One problem I personally have with this film is that I do not believe for one second that Marie Windsor’s character would stay married to Elisha Cook for five minutes, much less than five years. I only wish she had had more screen time. What a femme fatale she was in almost every movie she made, and she was never more fatale than she is in this one.

   It is the ending that makes this movie pure noir. When he’s forced to improvise, Sterling Hayden, the mastermind of the plot that he sees disintegrating around him, he starts to make mistakes that he might not otherwise. All that effort — and all that money — [SPOILER ALERT] just blowing away in the wind.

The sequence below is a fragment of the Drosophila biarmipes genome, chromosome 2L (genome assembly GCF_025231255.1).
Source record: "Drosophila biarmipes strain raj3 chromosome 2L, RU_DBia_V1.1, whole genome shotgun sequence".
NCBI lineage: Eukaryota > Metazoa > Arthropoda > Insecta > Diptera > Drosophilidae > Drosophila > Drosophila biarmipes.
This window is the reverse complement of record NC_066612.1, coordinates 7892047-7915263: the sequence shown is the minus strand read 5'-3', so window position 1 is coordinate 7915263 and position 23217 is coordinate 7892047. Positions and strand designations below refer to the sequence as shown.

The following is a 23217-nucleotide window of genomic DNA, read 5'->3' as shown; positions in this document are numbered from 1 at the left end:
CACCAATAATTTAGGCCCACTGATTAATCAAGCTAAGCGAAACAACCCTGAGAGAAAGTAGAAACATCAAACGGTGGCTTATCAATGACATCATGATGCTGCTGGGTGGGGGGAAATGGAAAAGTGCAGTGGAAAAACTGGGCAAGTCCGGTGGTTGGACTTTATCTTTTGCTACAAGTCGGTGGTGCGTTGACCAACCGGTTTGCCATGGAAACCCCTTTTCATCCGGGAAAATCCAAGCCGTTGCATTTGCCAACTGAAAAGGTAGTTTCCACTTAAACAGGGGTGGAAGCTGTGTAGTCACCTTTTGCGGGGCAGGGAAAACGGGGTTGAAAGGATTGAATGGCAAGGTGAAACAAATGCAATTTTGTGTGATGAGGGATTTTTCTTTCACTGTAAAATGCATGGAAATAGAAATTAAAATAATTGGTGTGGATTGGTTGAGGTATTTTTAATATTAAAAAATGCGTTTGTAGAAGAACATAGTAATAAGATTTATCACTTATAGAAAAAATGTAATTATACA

THE BROTHERHOOD. Paramount Pictures, 1968. Kirk Douglas, Alex Cord, Irene Papas, Luther Adler, Susan Strasberg, Murray Hamilton, Eduardo Ciannelli. Music: Lalo Schifrin. Producer: Kirk Douglas. Director: Martin Ritt.

   I don’t know where this movie fits precisely into the chronology of Mafia-based crime films, but while there were certainly gangster movies before The Brotherhood was filmed, in terms of realism, none were quite like this one. It was also four years before The Godfather showed up and finally convinced everyone how they were supposed to be done.

   The story has it that when this one bombed so badly at the box office, it took quite a while to convince the people at Paramount to do another one, which of course was The Godfather.